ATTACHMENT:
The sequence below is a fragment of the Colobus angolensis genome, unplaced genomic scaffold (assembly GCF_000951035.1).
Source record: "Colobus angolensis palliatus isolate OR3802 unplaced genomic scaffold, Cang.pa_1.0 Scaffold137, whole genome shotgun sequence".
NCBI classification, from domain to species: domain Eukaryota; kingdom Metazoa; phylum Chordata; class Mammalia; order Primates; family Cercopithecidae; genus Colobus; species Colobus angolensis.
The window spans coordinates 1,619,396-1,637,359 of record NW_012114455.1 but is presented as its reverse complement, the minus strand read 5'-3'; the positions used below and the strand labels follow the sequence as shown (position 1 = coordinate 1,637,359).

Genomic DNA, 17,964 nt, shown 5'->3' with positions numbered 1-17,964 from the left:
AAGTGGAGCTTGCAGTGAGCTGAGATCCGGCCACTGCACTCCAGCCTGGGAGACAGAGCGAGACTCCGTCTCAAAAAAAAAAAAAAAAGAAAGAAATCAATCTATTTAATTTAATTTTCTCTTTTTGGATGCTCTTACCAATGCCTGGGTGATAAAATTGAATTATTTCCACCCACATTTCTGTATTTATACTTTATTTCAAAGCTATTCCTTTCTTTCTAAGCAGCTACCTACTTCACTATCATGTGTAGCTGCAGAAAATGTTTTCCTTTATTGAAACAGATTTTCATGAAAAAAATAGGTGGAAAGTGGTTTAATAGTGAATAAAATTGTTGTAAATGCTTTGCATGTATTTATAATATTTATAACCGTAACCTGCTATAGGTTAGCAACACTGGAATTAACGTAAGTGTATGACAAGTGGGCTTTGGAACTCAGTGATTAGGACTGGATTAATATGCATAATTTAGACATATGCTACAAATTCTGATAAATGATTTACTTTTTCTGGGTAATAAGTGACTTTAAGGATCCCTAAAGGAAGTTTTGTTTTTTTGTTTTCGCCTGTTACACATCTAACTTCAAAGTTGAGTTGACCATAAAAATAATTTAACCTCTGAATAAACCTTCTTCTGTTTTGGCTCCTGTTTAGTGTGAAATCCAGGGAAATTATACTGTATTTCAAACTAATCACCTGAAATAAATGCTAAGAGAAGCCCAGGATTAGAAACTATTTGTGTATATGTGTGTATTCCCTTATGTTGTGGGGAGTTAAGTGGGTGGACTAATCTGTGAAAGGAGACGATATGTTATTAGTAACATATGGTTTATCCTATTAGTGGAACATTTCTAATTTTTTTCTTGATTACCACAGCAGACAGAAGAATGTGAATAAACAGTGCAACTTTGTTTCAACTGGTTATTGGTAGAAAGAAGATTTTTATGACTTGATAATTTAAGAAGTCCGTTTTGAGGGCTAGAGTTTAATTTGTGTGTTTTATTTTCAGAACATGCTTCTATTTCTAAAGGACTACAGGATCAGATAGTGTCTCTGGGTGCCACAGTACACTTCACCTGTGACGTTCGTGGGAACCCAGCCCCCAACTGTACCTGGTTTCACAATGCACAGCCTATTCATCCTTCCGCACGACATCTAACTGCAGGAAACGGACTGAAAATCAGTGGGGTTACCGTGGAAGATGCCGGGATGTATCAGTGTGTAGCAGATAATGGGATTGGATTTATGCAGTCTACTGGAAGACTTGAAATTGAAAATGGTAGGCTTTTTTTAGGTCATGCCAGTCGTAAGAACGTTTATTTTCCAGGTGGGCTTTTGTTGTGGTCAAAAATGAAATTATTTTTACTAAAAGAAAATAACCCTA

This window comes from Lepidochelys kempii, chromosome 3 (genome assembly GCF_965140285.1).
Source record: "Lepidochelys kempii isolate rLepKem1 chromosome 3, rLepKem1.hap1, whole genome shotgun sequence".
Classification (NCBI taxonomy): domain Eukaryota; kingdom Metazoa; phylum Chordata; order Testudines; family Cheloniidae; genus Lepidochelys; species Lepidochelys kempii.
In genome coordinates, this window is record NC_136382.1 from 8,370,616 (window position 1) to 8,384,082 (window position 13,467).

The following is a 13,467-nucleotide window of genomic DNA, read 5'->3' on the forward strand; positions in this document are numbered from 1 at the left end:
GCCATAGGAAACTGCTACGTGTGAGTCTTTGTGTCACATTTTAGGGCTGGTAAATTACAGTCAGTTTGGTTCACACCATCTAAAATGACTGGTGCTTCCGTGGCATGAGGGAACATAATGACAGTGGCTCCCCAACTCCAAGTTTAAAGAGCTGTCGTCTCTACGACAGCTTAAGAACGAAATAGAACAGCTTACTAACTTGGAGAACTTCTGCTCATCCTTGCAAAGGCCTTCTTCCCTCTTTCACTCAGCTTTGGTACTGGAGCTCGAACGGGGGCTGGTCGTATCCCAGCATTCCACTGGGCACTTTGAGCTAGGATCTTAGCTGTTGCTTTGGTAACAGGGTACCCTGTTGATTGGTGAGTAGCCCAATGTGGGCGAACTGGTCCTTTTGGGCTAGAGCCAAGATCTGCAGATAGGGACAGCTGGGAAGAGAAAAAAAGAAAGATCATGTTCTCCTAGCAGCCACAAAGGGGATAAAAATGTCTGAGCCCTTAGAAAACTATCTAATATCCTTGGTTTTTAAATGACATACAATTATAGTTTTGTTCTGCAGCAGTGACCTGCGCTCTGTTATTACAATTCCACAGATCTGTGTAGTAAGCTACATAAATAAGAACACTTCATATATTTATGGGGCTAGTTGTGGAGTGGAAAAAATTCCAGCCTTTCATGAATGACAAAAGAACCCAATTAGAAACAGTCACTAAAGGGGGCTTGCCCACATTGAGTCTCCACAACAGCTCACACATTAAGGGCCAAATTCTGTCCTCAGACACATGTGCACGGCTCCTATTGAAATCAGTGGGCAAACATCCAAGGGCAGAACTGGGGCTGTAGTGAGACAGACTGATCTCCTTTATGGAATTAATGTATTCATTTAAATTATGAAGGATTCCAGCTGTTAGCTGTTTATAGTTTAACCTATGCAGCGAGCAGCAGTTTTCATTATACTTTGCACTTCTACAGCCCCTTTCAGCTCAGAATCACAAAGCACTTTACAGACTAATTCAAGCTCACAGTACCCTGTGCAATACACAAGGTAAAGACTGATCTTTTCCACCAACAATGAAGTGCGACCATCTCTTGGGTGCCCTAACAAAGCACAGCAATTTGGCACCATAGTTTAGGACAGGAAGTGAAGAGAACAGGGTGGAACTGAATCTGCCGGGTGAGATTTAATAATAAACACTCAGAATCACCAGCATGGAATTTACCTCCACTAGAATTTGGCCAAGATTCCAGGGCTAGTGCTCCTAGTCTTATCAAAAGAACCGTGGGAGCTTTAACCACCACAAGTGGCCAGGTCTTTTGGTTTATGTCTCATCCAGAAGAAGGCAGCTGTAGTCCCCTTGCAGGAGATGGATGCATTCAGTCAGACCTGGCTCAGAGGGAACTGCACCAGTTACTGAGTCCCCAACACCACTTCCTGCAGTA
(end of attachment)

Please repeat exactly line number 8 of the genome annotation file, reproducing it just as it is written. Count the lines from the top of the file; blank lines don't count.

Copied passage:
Source record: "Lepidochelys kempii isolate rLepKem1 chromosome 3, rLepKem1.hap1, whole genome shotgun sequence".